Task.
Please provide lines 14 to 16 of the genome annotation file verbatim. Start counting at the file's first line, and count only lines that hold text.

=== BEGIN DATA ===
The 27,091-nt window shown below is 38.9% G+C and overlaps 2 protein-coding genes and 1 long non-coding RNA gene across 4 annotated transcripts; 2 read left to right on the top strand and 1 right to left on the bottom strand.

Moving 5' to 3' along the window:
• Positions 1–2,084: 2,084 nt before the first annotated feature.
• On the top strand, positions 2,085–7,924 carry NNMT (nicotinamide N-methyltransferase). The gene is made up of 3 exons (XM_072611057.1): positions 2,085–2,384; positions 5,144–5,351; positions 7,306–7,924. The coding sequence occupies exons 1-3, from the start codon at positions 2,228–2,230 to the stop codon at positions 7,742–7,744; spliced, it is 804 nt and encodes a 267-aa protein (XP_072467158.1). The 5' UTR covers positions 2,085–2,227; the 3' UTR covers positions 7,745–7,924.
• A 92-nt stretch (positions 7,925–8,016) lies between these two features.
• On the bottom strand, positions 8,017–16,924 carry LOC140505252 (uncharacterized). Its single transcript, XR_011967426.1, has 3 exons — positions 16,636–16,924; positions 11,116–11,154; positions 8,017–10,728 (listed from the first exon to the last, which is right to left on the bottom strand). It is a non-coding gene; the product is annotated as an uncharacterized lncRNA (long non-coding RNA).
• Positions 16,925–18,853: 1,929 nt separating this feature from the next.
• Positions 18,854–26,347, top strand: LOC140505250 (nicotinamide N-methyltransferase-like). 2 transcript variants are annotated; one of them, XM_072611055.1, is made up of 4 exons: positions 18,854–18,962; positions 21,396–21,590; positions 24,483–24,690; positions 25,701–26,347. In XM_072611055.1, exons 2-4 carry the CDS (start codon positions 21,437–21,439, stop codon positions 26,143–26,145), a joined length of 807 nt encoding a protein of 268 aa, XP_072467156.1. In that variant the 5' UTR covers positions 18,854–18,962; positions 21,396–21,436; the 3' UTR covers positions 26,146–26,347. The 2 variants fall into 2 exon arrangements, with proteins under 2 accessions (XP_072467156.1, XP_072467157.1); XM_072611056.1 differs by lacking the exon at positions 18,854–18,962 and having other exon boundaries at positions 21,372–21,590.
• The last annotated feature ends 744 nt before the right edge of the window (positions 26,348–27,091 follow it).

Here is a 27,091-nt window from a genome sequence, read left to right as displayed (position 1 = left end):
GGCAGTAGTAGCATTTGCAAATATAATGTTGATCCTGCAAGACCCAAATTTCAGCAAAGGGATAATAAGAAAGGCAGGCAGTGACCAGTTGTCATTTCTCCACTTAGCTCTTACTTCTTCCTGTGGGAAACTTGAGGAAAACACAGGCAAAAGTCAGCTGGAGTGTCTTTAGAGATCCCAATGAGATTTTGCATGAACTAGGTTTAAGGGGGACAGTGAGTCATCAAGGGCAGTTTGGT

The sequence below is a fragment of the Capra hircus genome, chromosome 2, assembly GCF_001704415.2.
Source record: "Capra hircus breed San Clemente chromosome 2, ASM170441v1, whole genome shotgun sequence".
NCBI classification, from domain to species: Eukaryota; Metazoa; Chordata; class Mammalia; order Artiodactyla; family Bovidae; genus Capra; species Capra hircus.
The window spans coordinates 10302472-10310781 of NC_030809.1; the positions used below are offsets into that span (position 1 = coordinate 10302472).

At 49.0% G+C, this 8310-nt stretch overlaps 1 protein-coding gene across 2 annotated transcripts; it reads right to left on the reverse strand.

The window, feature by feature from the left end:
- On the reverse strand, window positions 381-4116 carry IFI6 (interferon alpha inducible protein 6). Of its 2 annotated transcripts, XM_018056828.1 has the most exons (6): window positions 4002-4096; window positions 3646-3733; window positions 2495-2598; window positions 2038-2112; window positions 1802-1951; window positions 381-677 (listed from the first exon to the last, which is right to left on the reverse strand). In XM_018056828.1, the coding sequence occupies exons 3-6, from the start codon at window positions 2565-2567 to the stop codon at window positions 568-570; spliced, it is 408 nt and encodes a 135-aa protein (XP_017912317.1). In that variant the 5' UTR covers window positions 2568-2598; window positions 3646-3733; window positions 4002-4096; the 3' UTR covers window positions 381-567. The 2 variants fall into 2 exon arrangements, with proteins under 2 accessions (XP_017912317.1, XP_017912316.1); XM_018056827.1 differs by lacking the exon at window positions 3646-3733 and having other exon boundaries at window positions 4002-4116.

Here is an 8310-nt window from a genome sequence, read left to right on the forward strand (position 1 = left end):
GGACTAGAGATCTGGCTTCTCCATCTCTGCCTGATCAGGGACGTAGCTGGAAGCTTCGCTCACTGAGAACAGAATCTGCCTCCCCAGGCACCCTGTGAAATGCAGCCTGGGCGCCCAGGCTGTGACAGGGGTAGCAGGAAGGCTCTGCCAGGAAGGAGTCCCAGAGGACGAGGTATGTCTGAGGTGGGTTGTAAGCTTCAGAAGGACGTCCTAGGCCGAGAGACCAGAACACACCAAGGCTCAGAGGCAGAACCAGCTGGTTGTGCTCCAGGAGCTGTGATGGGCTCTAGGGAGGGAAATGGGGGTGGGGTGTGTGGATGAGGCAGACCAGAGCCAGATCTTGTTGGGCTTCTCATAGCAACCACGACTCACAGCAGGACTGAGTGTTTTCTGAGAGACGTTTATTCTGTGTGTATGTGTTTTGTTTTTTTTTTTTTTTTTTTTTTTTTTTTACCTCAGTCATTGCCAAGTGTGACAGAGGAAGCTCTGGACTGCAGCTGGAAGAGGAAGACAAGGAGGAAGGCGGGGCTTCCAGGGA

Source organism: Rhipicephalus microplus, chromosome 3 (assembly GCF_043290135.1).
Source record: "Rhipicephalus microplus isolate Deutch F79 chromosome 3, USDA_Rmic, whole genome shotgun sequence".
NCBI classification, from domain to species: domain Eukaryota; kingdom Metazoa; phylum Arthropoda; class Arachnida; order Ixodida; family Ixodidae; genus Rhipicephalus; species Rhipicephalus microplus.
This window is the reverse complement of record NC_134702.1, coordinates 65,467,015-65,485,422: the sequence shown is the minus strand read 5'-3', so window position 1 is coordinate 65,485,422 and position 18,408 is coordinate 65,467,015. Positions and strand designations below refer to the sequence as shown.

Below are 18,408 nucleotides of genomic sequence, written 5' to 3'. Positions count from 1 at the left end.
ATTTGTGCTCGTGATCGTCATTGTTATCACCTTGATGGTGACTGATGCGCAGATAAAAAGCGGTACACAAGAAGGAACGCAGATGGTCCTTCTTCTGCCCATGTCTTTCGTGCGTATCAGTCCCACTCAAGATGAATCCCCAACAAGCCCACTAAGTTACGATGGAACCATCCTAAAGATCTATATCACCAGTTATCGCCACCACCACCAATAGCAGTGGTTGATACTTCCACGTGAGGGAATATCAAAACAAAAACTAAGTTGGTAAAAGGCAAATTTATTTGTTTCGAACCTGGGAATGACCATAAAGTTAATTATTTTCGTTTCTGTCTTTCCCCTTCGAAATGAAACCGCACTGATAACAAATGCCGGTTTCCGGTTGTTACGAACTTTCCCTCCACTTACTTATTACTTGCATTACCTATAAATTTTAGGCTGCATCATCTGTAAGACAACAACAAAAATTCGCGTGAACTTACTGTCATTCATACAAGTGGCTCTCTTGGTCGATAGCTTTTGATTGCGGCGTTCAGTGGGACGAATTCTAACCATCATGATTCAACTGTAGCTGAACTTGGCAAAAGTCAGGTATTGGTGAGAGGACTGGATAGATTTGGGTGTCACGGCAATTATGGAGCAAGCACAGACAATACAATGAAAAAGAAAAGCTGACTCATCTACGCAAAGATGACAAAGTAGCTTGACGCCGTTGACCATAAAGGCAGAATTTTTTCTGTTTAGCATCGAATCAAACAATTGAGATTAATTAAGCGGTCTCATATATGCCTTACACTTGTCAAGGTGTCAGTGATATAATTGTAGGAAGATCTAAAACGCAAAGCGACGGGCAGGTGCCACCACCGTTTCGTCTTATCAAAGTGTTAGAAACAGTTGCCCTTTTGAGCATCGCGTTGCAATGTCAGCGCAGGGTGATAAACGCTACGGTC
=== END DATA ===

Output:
NCBI classification, from domain to species: Eukaryota; Metazoa; Chordata; class Mammalia; order Artiodactyla; family Bovidae; genus Capra; species Capra hircus.
The window spans coordinates 10302472-10310781 of NC_030809.1; the positions used below are offsets into that span (position 1 = coordinate 10302472).

At 49.0% G+C, this 8310-nt stretch overlaps 1 protein-coding gene across 2 annotated transcripts; it reads right to left on the reverse strand.